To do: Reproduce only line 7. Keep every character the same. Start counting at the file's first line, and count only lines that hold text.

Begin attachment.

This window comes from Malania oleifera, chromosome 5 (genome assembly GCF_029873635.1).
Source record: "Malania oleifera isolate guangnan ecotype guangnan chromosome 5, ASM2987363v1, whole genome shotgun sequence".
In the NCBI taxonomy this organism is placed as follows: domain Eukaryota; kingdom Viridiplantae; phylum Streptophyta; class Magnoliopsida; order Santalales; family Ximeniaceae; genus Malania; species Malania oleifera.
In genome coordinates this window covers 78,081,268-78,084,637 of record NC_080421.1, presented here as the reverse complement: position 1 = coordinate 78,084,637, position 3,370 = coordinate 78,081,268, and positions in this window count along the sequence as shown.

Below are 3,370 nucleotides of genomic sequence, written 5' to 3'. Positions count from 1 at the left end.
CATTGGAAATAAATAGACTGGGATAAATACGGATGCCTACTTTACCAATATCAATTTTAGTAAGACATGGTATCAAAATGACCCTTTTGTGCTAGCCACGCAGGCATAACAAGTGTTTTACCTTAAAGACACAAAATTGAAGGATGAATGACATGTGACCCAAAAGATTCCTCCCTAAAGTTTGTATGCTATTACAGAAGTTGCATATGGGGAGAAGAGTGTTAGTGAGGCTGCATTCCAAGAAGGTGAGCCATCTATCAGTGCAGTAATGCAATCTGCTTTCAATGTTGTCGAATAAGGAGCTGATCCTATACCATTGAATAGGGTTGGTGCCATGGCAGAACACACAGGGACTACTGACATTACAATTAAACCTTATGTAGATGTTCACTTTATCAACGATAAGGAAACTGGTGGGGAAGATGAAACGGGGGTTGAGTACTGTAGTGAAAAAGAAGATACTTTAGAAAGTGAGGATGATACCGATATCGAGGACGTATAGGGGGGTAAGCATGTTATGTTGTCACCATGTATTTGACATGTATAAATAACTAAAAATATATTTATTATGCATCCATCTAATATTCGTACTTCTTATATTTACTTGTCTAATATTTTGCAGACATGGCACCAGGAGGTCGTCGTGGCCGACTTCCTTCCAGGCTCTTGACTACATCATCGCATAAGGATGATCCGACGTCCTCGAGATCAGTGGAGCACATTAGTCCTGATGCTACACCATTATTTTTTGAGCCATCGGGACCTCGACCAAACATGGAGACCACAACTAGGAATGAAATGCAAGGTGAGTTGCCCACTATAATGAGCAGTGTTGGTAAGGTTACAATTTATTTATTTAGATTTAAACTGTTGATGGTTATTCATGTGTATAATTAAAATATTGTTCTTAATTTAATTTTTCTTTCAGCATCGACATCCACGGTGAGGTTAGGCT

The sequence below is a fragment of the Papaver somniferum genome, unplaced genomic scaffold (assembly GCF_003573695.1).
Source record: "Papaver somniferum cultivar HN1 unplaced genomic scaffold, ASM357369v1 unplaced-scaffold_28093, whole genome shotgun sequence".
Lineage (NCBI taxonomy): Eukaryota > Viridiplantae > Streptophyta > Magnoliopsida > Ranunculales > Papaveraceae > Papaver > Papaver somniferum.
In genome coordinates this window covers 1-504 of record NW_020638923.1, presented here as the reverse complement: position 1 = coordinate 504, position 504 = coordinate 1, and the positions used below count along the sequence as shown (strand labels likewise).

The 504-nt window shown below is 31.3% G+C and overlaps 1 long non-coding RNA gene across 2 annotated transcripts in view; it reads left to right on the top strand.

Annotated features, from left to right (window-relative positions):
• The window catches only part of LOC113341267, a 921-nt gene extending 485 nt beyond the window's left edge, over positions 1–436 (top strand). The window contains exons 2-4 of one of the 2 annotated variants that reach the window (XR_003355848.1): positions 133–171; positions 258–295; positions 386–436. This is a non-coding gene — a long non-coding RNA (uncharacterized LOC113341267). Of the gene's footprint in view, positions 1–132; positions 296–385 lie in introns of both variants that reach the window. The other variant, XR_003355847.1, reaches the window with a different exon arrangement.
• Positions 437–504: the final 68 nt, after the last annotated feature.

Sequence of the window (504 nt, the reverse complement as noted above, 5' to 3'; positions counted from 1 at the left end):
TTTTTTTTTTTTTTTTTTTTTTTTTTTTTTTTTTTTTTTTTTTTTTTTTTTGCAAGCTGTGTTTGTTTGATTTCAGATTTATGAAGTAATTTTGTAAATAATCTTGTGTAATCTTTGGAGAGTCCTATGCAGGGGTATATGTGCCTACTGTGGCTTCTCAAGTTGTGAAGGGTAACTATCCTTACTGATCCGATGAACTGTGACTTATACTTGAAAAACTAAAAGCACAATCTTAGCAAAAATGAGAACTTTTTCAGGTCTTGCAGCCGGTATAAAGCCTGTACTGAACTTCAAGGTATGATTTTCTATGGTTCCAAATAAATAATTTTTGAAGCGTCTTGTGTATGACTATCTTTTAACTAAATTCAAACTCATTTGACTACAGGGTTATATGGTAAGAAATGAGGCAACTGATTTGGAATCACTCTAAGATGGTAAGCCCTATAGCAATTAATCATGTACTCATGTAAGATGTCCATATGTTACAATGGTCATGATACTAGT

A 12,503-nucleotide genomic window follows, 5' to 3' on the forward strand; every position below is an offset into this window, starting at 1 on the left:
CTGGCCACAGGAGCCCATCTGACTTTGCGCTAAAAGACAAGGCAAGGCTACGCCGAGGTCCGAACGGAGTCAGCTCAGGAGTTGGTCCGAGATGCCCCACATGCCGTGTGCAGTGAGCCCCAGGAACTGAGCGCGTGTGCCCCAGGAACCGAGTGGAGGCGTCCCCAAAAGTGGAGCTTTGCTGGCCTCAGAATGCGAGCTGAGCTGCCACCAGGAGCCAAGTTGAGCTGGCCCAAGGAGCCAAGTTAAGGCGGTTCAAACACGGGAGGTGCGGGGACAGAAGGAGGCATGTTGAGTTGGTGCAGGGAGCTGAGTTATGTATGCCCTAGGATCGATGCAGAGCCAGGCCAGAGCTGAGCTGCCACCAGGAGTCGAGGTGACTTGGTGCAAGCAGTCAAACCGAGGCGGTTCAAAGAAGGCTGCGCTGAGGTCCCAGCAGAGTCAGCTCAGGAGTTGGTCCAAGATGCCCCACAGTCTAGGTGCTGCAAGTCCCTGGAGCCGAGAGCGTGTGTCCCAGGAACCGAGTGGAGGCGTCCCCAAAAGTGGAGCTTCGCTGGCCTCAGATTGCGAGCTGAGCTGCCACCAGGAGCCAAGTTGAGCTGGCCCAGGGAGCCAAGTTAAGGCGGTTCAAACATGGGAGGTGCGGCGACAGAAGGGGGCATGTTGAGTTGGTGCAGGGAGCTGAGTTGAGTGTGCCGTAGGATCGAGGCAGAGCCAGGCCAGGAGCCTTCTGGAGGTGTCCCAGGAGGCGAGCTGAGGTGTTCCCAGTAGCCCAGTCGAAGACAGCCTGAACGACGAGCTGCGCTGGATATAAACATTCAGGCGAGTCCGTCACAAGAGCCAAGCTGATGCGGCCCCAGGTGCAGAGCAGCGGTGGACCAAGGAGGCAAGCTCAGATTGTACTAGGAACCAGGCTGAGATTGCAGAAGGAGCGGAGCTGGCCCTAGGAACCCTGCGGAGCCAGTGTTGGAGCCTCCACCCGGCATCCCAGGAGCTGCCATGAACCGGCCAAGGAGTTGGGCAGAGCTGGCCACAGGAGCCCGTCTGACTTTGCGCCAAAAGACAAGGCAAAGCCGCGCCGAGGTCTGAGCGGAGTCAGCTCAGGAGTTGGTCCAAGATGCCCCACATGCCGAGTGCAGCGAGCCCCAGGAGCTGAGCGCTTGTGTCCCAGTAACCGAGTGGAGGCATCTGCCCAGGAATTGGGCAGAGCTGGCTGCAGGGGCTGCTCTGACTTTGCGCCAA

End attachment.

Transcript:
The sequence below is a fragment of the Papaver somniferum genome, unplaced genomic scaffold (assembly GCF_003573695.1).